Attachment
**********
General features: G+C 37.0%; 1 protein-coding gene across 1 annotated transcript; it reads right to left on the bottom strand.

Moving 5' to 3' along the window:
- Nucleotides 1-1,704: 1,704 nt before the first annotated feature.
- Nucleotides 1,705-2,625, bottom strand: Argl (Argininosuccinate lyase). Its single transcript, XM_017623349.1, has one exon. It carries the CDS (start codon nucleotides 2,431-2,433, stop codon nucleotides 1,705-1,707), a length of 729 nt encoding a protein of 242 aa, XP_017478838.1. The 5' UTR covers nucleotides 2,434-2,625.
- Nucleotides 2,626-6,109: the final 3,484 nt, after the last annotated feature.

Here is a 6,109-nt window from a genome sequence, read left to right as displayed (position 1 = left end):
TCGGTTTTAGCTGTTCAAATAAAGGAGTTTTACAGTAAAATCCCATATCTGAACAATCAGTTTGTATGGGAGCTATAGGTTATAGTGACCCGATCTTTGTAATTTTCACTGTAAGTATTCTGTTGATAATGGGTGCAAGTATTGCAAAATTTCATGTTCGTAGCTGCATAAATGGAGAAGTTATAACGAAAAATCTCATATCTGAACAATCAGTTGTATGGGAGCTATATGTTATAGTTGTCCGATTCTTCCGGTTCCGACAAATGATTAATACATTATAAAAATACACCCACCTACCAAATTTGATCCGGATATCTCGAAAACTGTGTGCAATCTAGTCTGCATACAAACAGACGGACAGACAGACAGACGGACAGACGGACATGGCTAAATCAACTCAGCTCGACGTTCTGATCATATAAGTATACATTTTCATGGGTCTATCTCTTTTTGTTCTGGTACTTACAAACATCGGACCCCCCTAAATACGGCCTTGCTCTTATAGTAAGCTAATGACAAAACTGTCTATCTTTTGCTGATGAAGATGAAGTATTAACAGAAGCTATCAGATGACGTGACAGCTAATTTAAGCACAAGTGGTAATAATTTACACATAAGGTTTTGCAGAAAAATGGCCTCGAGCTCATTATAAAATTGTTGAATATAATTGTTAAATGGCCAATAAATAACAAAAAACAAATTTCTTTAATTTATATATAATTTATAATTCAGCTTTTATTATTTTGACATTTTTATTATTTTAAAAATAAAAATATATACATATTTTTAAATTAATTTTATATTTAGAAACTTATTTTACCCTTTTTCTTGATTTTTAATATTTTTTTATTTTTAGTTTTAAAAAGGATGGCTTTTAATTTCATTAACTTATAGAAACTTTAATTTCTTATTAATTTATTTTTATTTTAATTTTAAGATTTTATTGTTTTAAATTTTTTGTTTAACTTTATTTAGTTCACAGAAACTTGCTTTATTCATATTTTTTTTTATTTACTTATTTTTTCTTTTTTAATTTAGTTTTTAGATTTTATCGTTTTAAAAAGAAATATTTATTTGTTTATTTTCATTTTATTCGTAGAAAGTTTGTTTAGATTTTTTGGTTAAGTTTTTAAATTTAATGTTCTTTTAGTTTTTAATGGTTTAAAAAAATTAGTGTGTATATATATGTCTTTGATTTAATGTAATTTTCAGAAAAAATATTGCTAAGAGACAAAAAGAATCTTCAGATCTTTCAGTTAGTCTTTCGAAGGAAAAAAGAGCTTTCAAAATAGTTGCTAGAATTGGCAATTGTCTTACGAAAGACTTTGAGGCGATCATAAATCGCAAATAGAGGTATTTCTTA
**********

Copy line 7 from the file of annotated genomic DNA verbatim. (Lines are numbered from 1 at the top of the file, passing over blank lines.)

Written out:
TCGGTTTTAGCTGTTCAAATAAAGGAGTTTTACAGTAAAATCCCATATCTGAACAATCAGTTTGTATGGGAGCTATAGGTTATAGTGACCCGATCTTTGTAATTTTCACTGTAAGTATTCTGTTGATAATGGGTGCAAGTATTGCAAAATTTCATGTTCGTAGCTGCATAAATGGAGAAGTTATAACGAAAAATCTCATATCTGAACAATCAGTTGTATGGGAGCTATATGTTATAGTTGTCCGATTCTTCCGGTTCCGACAAATGATTAATACATTATAAAAATACACCCACCTACCAAATTTGATCCGGATATCTCGAAAACTGTGTGCAATCTAGTCTGCATACAAACAGACGGACAGACAGACAGACGGACAGACGGACATGGCTAAATCAACTCAGCTCGACGTTCTGATCATATAAGTATACATTTTCATGGGTCTATCTCTTTTTGTTCTGGTACTTACAAACATCGGACCCCCCTAAATACGGCCTTGCTCTTATAGTAAGCTAATGACAAAACTGTCTATCTTTTGCTGATGAAGATGAAGTATTAACAGAAGCTATCAGATGACGTGACAGCTAATTTAAGCACAAGTGGTAATAATTTACACATAAGGTTTTGCAGAAAAATGGCCTCGAGCTCATTATAAAATTGTTGAATATAATTGTTAAATGGCCAATAAATAACAAAAAACAAATTTCTTTAATTTATATATAATTTATAATTCAGCTTTTATTATTTTGACATTTTTATTATTTTAAAAATAAAAATATATACATATTTTTAAATTAATTTTATATTTAGAAACTTATTTTACCCTTTTTCTTGATTTTTAATATTTTTTTATTTTTAGTTTTAAAAAGGATGGCTTTTAATTTCATTAACTTATAGAAACTTTAATTTCTTATTAATTTATTTTTATTTTAATTTTAAGATTTTATTGTTTTAAATTTTTTGTTTAACTTTATTTAGTTCACAGAAACTTGCTTTATTCATATTTTTTTTTATTTACTTATTTTTTCTTTTTTAATTTAGTTTTTAGATTTTATCGTTTTAAAAAGAAATATTTATTTGTTTATTTTCATTTTATTCGTAGAAAGTTTGTTTAGATTTTTTGGTTAAGTTTTTAAATTTAATGTTCTTTTAGTTTTTAATGGTTTAAAAAAATTAGTGTGTATATATATGTCTTTGATTTAATGTAATTTTCAGAAAAAATATTGCTAAGAGACAAAAAGAATCTTCAGATCTTTCAGTTAGTCTTTCGAAGGAAAAAAGAGCTTTCAAAATAGTTGCTAGAATTGGCAATTGTCTTACGAAAGACTTTGAGGCGATCATAAATCGCAAATAGAGGTATTTCTTA